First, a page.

Recently released U.S. embassy cables paint a portrait of an Egyptian military led by a sycophantic defense minster with little interest in economic or political reform. In recent weeks, that official, Mohamed Tantawi, has been on the phone regularly with U.S. military officials, who view the Egyptian army as a crucial conduit for change and continued stability.
One cable describes mid-level army officers as “disgruntled” and particularly critical of Egyptian Defense Minister Mohamed Tantawi, whom they saw as too subservient to Mubarak’s regime (The New York Times has a piece citing parts of the cables, but doesn’t link to them. We found the full cables on the Guardian’s site.):
These officers refer to Tantawi as "Mubarak's poodle," he said, and complain that "this incompetent Defense Minister" who reached his position only because of unwavering loyalty to Mubarak is "running the military into the ground." He opined that a culture of blind obedience pervades the MOD where the sole criteria for promotion is loyalty, and that the MOD leadership does not hesitate to fire officers it perceives as being "too competent" and who therefore potentially pose a threat to the regime.
Another cable, this one from 2008, describes Tantawi as opposed to “economic and political reforms that he perceives as eroding central government power.” (The Egyptian military, as NPR reports, has for years enjoyed an expansive role in the country’s economy, and military officers have reaped substantial profits from manufacturing, construction and other businesses.)
“He and Mubarak are focused on regime stability and maintaining the status quo through the end of their time,” the cable noted. “They simply do not have the energy, inclination or world view to do anything differently.”
The Egyptian military—the recipient of most U.S. aid to Egypt—has played a puzzling and evolving role during the two weeks of pro-democracy protests. Early on, it announced it would not use force against protesters. Days later, it called for an end to the protests.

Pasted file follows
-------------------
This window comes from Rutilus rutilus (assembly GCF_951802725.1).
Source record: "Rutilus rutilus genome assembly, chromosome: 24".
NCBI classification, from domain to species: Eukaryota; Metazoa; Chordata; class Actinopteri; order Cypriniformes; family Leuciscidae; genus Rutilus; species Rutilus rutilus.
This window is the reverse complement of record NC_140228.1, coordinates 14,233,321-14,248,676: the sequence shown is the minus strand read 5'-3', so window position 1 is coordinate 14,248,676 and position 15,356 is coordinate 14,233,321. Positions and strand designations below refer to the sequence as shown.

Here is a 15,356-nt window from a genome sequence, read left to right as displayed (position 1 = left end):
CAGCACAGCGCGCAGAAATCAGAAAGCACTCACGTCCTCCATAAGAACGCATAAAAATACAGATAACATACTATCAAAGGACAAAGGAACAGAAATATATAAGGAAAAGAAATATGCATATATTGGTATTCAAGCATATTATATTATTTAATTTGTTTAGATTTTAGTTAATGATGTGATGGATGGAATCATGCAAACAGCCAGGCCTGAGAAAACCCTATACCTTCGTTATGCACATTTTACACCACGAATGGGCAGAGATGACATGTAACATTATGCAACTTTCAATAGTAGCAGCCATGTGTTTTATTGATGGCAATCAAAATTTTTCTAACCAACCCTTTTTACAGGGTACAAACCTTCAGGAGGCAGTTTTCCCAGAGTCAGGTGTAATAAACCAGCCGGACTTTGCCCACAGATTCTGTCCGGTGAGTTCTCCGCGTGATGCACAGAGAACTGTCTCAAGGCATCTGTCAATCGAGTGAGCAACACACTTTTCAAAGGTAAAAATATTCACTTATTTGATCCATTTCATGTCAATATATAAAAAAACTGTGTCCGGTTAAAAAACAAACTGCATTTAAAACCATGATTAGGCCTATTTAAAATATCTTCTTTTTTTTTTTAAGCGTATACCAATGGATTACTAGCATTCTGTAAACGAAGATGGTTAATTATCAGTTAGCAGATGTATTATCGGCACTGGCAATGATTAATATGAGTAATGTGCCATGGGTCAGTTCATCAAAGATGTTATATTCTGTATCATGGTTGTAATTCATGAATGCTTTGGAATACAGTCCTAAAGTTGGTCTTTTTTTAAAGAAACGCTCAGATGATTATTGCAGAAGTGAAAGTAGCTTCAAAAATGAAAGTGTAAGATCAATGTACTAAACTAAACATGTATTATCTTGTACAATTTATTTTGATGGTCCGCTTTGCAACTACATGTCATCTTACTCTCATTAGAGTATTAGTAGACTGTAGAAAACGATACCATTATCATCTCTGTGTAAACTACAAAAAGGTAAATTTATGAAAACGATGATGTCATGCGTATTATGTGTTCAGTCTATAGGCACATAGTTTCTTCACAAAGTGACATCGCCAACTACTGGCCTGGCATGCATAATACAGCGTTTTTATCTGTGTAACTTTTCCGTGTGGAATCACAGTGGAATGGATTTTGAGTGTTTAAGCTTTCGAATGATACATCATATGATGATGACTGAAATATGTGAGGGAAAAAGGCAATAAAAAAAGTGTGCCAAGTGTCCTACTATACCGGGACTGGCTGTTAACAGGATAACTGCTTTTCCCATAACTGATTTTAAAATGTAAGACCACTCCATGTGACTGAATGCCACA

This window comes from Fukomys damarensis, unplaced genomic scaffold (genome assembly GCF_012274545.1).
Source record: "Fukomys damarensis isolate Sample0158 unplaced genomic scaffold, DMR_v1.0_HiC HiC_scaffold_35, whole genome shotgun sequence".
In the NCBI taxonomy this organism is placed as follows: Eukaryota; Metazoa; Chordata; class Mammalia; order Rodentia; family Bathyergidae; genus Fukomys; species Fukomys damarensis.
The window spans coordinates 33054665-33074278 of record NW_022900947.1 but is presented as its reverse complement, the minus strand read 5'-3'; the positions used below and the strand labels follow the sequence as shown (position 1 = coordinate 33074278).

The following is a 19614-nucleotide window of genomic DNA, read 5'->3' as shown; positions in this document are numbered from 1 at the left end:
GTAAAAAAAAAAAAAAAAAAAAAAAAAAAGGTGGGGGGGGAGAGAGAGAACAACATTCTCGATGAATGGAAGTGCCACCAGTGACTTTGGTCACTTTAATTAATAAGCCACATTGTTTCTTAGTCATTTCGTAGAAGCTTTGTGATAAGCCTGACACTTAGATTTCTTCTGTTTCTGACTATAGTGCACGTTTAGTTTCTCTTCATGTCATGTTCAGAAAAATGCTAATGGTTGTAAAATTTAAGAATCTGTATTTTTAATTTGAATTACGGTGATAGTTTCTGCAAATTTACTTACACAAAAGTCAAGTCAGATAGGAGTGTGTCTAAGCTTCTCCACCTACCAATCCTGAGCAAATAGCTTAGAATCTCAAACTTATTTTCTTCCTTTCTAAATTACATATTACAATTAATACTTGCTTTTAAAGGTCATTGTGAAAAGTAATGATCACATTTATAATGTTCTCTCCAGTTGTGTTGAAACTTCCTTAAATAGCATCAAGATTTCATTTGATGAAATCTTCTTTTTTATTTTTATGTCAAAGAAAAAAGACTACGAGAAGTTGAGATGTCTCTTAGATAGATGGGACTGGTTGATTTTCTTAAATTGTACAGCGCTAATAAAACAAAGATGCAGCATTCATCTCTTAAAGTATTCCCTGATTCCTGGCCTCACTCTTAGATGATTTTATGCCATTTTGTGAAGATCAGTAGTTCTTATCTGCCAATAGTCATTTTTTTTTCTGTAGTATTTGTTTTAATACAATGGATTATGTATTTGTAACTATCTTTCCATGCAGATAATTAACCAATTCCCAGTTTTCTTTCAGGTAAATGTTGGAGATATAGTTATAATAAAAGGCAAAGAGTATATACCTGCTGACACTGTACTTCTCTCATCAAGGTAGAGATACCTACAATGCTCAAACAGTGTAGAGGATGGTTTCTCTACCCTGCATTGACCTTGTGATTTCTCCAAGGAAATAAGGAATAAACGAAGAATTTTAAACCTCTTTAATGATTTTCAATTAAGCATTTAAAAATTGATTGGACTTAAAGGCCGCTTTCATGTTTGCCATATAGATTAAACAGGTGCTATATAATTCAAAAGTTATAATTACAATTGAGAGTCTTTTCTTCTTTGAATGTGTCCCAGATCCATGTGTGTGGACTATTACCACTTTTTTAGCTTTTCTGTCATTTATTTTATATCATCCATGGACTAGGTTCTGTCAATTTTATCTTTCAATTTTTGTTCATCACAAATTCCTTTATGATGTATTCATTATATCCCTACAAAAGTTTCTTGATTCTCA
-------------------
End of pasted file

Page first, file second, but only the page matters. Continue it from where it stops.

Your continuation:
When that call went unheeded, the army allowed a sudden surge of armed Mubarak supporters to attack protesters with little to no intervention. Protesters begging for help were told by some soldiers that they had not been given orders to protect them, reported NPR.
On Sunday, however, McClatchy Newspapers reported that Egyptian army soldiers had begun rounding up and detaining human rights activists, protesters and journalists by the dozens and without formal charges. Two New York Times journalists had earlier reported that when they were detained by Egyptian authorities, the soldiers simply handed them over to Egypt’s secret police, the Mukhabarat:
Anxiety turned to anticipation when we were driven to a military base. The military had been the closest thing Egypt had to a guarantor of stability and we thought once we explained who we were and provided documentation we would be allowed to go to our hotel.
In a strange exchange that only made sense later, Ms. Mekhennet asked a soldier, “Where are you taking us?” The soldier answered: “My heart goes out to you. I’m sorry.”
After driving to several more bases we were told we were being handed over to the Mukhabarat at their headquarters in Nasr City.
And if witness accounts—like this one detailed in the Washington Post—are any indication, the military itself isn’t being as hands off as it has promised:
On Sunday, the Cairo bureau chief for al-Jazeera English, Ayman Mohyeldin, a U.S. citizen, was detained. He was held in Tahrir Square in a makeshift holding cell. Mohyeldin, who was released Sunday night, said he was blindfolded and his hands were bound for five hours. When the blindfold was removed, he said, he saw other detainees being punched, kicked and slapped by soldiers. He was also interrogated before a military officer arrived and ordered his release.
Tantawi has in the past rejected any notion of making U.S. military funding to Egypt conditional “on human rights or any other grounds,” the cables say. As we’ve noted, Defense Secretary Gates has agreed with that position, and given that the U.S. has not yet launched any review of the military aid, unless Congress takes action to withhold future appropriations, the aid will likely continue regardless of what soldiers in Egypt are—or aren’t—doing.